Before you plan your exercise program, you should talk with your doctor or diabetes educator so they can help you do this safely. Usually, doctors recommend an exercise tolerance or "stress test" for all people with diabetes over the age of 35. When you plan a program of daily activity, your age, weight, physical limitations and prior exercise experiences will be taken into consideration. The exercise you choose does not have to be strenuous or difficult; a daily walking program can be very beneficial with minimal effort. Select an exercise or variety of exercises you enjoy and can do regularly.

The Real Effectsof Financial Constraints: Evidence froma Financial Crisis

In the fall of 2008, world financial markets were in the midst of a credit crisis of historic breadth and depth. In this paper, we provide a unique perspective of the impact of the crisis on the real decisions made by corporations in the United States, Europe, and Asia. While the crisis is dramatic and unfortunate, it provides an opportunity to study how financial constraints impact corporate behavior.

The Effectiveness and Allocation of Subsidized Credit: Evidence from Export Loans

The provision of subsidized credit to domestic firms is an important policy goal for many governments around the world. One of the main justifications for these subsidies is that they help local industries overcome capital market failures, especially in developing countries where such market imperfections are common. Yet, there is little empirical evidence showing how effective these subsidies are in improving the real outcomes of firms, or how efficiently these subsidies are allocated across targeted firms that is, are more capital-constrained firms allocated a greater share?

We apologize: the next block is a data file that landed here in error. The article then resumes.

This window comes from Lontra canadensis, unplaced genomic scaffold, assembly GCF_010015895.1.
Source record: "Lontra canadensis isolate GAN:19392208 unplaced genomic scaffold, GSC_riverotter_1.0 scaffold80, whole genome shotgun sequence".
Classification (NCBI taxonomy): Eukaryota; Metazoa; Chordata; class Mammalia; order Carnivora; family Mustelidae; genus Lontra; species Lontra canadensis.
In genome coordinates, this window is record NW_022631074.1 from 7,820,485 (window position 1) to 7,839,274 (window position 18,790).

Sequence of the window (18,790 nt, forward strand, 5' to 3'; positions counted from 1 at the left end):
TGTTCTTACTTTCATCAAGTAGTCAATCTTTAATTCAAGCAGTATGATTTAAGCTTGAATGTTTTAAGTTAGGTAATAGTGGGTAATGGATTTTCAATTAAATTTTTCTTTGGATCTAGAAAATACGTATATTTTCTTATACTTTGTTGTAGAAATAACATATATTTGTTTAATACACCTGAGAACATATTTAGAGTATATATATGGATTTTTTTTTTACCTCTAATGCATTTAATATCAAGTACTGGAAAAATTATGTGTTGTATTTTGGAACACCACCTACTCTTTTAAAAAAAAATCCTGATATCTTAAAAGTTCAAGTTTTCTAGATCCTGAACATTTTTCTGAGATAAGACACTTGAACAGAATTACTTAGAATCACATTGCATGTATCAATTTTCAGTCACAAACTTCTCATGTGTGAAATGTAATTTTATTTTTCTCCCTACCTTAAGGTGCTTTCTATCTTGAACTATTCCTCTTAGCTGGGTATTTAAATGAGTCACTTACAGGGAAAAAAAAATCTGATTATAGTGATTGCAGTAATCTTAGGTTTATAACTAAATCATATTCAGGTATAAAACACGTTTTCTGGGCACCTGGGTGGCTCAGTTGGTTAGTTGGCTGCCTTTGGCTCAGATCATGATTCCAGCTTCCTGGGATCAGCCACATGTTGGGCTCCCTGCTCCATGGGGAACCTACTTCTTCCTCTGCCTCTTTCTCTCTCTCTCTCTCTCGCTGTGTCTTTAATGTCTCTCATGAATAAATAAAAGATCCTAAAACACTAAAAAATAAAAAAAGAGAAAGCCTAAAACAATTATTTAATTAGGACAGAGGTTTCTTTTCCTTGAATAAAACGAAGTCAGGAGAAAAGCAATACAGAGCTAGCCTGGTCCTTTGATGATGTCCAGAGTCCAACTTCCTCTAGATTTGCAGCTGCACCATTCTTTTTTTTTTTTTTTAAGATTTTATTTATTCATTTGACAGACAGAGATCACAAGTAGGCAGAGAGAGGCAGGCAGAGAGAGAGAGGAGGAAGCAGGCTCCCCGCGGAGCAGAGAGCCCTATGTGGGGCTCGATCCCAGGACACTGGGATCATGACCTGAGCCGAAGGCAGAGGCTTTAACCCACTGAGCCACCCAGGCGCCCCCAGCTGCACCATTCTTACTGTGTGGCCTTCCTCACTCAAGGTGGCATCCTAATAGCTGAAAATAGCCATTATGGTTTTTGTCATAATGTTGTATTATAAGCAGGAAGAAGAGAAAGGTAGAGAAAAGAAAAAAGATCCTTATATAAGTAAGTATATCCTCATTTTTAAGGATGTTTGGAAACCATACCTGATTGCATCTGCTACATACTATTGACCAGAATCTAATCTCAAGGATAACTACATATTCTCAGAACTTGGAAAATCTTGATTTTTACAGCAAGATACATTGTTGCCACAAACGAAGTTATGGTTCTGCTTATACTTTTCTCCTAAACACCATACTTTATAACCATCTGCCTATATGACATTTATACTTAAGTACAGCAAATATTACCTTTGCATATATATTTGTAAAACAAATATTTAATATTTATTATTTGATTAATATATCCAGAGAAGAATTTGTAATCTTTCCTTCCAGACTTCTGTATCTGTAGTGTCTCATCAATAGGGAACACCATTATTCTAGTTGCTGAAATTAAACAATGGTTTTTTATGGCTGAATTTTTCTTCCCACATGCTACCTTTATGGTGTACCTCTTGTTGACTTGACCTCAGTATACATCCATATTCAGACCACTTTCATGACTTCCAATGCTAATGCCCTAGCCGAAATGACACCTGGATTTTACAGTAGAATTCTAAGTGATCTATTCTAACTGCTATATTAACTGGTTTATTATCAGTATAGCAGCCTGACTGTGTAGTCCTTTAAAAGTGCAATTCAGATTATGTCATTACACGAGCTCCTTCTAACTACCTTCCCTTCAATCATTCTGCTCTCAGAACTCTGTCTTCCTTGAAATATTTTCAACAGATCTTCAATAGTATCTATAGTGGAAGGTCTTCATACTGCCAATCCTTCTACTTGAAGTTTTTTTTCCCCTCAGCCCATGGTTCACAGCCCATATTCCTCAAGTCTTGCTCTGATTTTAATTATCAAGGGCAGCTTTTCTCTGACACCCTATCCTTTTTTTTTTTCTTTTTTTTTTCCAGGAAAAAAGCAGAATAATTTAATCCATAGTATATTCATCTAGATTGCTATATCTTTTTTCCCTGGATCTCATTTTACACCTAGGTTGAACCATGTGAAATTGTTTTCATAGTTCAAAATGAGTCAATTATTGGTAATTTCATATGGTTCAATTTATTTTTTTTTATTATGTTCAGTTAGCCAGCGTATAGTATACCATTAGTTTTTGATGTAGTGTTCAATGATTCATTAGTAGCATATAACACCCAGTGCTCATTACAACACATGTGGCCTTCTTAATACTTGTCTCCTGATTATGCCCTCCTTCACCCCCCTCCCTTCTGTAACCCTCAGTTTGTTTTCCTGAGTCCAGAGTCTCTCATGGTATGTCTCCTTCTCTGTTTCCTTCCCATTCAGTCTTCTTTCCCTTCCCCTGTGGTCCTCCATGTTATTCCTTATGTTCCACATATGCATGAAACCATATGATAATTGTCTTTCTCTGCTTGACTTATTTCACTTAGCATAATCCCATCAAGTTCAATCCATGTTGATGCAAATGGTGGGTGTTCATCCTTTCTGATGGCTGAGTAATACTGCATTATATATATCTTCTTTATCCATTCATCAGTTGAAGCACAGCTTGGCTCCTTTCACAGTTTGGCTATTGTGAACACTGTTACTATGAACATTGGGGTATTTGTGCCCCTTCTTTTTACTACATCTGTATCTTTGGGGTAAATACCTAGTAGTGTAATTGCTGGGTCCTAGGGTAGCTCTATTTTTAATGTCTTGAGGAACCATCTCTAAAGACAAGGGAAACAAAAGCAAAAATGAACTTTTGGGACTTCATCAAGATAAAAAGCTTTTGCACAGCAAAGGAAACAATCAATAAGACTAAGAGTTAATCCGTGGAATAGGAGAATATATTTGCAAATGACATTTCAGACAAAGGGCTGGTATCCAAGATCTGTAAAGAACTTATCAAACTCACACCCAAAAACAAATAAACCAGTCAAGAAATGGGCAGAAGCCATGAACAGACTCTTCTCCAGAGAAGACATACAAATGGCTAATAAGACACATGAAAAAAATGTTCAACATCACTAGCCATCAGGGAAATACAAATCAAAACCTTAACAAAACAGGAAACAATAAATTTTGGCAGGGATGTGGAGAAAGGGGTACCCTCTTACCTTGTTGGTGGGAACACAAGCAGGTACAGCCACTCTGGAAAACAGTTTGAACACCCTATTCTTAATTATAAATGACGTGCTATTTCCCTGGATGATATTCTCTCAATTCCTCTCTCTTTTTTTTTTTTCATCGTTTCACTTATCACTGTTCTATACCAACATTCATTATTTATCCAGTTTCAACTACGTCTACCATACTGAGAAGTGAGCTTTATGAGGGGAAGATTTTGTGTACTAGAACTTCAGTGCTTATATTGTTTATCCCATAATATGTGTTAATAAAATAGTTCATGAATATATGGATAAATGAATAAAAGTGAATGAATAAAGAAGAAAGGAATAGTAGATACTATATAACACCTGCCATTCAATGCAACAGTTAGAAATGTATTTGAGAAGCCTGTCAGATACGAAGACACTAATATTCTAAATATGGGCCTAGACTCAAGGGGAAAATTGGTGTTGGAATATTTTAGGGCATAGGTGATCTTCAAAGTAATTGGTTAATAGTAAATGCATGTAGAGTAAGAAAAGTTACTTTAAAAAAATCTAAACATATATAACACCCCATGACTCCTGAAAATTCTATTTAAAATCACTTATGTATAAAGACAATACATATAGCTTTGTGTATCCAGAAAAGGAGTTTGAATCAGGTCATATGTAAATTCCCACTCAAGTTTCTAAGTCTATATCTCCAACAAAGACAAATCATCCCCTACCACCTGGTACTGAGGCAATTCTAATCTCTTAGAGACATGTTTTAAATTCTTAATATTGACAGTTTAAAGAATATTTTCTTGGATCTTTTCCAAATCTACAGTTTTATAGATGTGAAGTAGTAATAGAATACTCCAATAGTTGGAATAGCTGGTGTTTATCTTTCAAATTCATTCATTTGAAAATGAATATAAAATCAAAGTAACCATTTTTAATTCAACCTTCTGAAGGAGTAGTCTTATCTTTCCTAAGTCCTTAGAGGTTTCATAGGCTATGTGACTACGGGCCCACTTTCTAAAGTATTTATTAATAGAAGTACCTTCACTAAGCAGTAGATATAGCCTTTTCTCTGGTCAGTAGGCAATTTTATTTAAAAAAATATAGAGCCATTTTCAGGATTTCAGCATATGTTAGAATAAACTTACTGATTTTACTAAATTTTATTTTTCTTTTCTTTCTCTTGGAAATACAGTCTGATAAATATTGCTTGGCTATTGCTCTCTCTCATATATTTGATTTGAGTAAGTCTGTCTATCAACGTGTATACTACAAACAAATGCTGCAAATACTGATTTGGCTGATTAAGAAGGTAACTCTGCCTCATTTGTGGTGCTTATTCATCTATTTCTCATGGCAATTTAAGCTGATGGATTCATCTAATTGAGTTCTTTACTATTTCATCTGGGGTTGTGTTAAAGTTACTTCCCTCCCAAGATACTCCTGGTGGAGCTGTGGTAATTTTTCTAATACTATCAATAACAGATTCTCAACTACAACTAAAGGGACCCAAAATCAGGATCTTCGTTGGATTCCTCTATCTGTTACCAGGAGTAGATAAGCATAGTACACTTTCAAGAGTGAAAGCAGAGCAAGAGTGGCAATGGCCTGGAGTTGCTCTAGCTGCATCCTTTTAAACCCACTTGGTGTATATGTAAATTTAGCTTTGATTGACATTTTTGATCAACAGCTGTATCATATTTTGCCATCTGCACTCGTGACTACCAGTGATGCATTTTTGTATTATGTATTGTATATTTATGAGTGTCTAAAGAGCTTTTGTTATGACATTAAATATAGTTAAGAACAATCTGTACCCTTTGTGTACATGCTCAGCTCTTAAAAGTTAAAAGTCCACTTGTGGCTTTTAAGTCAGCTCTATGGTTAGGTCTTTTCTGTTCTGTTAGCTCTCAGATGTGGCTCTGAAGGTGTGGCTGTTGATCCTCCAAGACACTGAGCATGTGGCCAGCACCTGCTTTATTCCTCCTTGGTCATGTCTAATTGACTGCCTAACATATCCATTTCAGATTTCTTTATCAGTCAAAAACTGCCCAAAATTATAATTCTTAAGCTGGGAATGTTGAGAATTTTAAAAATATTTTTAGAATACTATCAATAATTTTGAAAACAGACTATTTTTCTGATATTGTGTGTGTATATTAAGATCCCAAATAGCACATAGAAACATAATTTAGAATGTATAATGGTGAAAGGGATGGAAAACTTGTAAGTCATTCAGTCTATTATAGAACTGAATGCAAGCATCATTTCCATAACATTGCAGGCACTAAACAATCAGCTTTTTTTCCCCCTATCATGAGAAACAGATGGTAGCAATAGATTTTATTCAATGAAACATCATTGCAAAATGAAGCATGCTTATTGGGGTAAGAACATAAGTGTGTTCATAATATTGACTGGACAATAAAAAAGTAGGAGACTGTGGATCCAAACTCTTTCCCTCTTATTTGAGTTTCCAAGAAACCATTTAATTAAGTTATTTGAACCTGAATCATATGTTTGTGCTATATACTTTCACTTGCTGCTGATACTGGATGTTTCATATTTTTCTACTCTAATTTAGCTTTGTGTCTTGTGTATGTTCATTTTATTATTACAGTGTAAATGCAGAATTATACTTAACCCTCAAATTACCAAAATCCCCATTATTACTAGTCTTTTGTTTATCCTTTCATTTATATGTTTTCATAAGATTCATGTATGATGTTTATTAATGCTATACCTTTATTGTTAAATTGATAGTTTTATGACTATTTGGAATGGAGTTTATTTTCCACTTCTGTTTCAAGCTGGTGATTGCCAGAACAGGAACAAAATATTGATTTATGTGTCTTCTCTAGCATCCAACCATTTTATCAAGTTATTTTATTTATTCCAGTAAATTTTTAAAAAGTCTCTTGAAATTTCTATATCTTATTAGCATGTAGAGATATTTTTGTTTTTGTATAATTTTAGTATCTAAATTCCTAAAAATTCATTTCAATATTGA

Banking Sector Openness and Economic Growth

Since previous empirical studies could not find a robust direct link between financial market openness and economic growth, the effects of financial openness on growth are investigated in two parts. Financial market openness is expected to improve the efficiency of financial markets and intermediaries. This, in turn, spurs economic growth through higher capital accumulation and efficiency.

How Does Capital Affect Bank Performance During Financial Crises?

The recent financial crisis has raised fundamental issues about the role of bank equity capital. Various proposals have been put forth which argue that banks should hold more capital (e.g., Kashyap, Rajan, and Stein 2009, Hart and Zingales 2009, Acharya, Mehran, and Thakor 2010, Basel III (2010)). An underlying premise in all of these proposals is that there are externalities due to the safety net provided to banks and thus social efficiency can be improved by requiring banks to operate with more capital, especially during financial crises.

Bank Capital, Survival, Performance around Financial Crises